There is little worse feelings than to blow a winning record.  Imagine the disappointment of a team who is going undefeated in a season, only to lose a game due completely to simple careless errors.  It is not that the opposing side was better, stronger, or more determined.  It is simply that our team got complacent, relaxed, and unfocused.  We begin to rely on the history of our records, than on the mechanism that achieved the results.  And once a game is lost in an undefeated season, the record remains tarnished for the duration of that year.  However, the next year begins the records once again, and another season can be started with the hopes and dreams of seeing it completed undefeated once again.  So it is with us in our spiritual warfare.  We do not fight our enemy, we allow God to fight for us.  But failure does not mean hopelessness.  No need to make excuses for our loss, the reasons are clear, and the blame always falls to us.  Our champion never fails, but sometimes we fail to put Him in the game.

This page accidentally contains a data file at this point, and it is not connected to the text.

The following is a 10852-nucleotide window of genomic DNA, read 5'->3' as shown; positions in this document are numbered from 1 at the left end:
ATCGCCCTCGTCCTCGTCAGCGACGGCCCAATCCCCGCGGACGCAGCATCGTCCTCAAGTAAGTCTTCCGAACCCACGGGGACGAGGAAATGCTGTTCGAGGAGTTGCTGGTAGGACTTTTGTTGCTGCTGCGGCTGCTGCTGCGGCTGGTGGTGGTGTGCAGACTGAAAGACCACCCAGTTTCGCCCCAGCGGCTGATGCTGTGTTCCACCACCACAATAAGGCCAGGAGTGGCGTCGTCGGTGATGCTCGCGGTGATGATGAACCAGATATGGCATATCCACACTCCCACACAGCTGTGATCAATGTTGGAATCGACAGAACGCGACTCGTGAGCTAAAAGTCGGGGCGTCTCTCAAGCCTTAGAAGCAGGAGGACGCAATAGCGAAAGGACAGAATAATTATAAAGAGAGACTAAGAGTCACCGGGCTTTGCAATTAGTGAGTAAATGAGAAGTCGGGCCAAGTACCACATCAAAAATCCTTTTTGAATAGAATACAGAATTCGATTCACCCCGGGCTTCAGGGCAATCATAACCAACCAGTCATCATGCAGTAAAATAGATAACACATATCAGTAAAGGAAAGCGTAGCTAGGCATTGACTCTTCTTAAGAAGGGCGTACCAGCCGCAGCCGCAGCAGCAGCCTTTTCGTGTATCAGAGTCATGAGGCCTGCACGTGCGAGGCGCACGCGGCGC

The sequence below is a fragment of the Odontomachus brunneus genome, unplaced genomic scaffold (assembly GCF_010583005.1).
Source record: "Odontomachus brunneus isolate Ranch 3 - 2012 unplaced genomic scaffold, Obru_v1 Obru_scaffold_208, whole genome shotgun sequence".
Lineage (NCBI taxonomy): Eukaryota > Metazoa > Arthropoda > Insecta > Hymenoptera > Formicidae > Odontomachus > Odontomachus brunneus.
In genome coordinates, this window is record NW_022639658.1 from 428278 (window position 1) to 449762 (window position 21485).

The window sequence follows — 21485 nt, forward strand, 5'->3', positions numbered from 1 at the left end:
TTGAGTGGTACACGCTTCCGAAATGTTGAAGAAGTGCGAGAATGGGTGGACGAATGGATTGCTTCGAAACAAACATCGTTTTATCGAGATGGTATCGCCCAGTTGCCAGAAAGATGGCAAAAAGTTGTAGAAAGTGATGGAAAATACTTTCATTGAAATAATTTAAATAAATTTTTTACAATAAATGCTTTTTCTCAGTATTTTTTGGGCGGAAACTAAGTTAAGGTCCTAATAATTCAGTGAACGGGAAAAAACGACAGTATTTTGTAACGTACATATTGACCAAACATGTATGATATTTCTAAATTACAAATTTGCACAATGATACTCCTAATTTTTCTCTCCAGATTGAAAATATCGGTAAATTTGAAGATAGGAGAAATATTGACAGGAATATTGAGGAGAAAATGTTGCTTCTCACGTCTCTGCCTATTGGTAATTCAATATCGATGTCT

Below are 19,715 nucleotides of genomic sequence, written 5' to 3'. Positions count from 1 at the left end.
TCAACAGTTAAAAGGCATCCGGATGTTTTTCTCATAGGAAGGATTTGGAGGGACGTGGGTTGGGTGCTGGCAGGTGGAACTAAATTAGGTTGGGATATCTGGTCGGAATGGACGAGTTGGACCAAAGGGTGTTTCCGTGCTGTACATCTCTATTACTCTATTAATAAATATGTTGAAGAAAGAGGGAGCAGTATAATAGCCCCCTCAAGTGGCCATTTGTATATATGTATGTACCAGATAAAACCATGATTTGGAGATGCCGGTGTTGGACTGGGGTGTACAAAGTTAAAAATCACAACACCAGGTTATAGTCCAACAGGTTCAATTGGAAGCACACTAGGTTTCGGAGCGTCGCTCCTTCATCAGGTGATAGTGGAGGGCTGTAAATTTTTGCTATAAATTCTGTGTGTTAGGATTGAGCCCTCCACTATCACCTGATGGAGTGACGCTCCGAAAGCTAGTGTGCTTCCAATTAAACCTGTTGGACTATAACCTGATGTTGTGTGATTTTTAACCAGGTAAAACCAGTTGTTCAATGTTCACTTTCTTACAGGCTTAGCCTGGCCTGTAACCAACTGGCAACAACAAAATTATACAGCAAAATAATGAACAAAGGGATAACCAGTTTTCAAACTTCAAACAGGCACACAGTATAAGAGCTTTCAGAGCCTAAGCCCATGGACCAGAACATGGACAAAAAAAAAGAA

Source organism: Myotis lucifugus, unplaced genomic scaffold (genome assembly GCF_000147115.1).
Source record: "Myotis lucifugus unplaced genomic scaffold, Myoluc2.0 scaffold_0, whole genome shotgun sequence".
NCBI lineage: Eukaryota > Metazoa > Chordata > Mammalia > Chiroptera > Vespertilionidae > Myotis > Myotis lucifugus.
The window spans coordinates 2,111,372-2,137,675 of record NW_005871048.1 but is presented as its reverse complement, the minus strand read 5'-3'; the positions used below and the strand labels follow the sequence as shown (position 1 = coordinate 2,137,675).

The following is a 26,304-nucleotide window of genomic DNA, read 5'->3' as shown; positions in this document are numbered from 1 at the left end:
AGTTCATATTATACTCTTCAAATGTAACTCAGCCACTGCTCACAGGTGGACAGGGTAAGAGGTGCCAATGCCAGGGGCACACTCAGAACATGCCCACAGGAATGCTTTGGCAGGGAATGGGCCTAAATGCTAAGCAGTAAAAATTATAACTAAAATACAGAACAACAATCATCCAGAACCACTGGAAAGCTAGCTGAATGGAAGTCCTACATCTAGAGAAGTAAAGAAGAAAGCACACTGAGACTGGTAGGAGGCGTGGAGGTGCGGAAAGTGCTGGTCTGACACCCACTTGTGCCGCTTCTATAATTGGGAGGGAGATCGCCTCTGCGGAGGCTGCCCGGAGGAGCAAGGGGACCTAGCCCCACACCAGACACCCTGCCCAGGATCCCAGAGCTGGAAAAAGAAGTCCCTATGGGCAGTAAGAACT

The question falls on us, how will we deal with our own defeat.  Judas saw his own mistakes as insurmountable.  After all, he betrayed the very Son of God to His enemies and His death.  The death of Christ was something Judas saw himself as personally responsible for.  But Judas was not alone.  Peter too, by denying his very association with Christ, betrayed His Master who only hours before he had sworn to die for.  Peter too, left the scenes unfolding in the death of Christ, in shame and defeat.  Judas chose to allow the weight of his crimes to overcome him in hopelessness.  His failure defined his destiny, NOT because of the wishes of his forgiving Lord, but because of his own choices to abandon the hope of forgiveness and reform.  Judas sealed his fate by making permanent his choice to abandon hope, we can only wish he found redemption in the seconds before his death, but God alone can judge.